Blog VII

April 15, 2010

Yeah, so it has been a bit hectic lately. I agree with many of my fellow Bloggers who share the same frustrations I’ve had with the regular postings. The deadlines were compelling and once removed I lost track of time as the semester moved on. I had originally thought that we have the time to keep posting until the end of the semester. Seeing as I have barely started to work on Section 3 (research notwithstanding) I planned on keeping posting as my work progressed until the time came to wrap up the work on the website. So, I know it will be overdue but since I simply don’t have much to say about the process of creating Section 3 yet, I will post it in a few days.
Now as for the particulars I do have regarding the section, I will stick by what I originally said I will. I’ll tackle the issue of how language has been used and modified on the internet. Although the idea of using other languages has also crossed my mind I really don’t see other languages being “afflicted” by the internet-speak syndrome to the extent that English is.

I have an idea of how the layout will look. I think I will juxtapose a Standard English text, with an Elizabethan one, and finally one written with the embellishments of E-talk. Though no real scholarly text or any kind of professional writing is ever written that way it is important to see the distinctions clearly between the varying texts. I myself am not too big on the prospect of using E-talk in day-to-day life. I share the same kind of reluctance that Hannah does with regard to it. In a way it does “retard” the English language and since the younger generation is using it more and more, it can be worrying.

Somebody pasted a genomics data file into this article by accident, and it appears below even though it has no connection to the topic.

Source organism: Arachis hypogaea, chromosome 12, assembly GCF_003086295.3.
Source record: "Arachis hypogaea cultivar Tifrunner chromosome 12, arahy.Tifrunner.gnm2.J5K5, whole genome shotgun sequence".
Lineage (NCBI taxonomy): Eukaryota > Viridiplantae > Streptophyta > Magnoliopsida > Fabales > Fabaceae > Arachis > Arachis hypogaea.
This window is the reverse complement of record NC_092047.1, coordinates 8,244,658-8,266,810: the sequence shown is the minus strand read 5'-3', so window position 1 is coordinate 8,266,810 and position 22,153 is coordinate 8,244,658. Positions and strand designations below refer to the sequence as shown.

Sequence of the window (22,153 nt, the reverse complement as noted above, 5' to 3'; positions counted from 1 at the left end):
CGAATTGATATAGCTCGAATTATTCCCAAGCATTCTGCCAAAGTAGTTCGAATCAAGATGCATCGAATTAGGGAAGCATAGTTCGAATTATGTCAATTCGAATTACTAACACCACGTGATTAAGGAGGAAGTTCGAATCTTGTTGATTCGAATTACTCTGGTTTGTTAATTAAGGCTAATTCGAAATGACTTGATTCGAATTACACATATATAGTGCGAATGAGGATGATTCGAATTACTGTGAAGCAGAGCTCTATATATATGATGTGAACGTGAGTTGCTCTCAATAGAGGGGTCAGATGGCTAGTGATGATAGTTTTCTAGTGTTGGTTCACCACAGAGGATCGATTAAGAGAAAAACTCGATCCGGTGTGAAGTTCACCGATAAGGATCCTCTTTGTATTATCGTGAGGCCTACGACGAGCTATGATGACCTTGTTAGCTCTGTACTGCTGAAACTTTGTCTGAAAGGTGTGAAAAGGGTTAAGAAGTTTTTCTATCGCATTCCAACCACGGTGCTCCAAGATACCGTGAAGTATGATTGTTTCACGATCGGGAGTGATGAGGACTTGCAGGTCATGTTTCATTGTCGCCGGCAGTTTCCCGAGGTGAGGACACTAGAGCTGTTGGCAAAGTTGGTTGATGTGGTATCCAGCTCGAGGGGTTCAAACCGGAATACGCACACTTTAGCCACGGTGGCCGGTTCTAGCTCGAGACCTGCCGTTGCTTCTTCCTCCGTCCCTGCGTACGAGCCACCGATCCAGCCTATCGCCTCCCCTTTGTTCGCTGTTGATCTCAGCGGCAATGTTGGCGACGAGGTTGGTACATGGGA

But despite my preconceptions about it, my persuasive part will be dedicated to arguing the pros and cons or it. I will not be judgmental. The idea is to give a fair shake to both sides and to reach a conclusion.  I think it’s important because what we consider today to be “conventional” is usually, more or less, dynamic. The use of language changes as does technology. We covered that in class in it’s an important factor when considering the development of language. The English language has taken different forms during the course of history. The earliest Anglo-Saxon English is as different from Shakespearian English as is The Victorian dialect form modern-day English. Keeping that in mind it’s hard to say with absolute certainty which manifestation is the true embodiment of what English should be like and which is “vulgar.”

So, this is the rough outline I have for Section 3. Missing that workshop on Tuesday really harmed the process but, as I always say, I will catch up.


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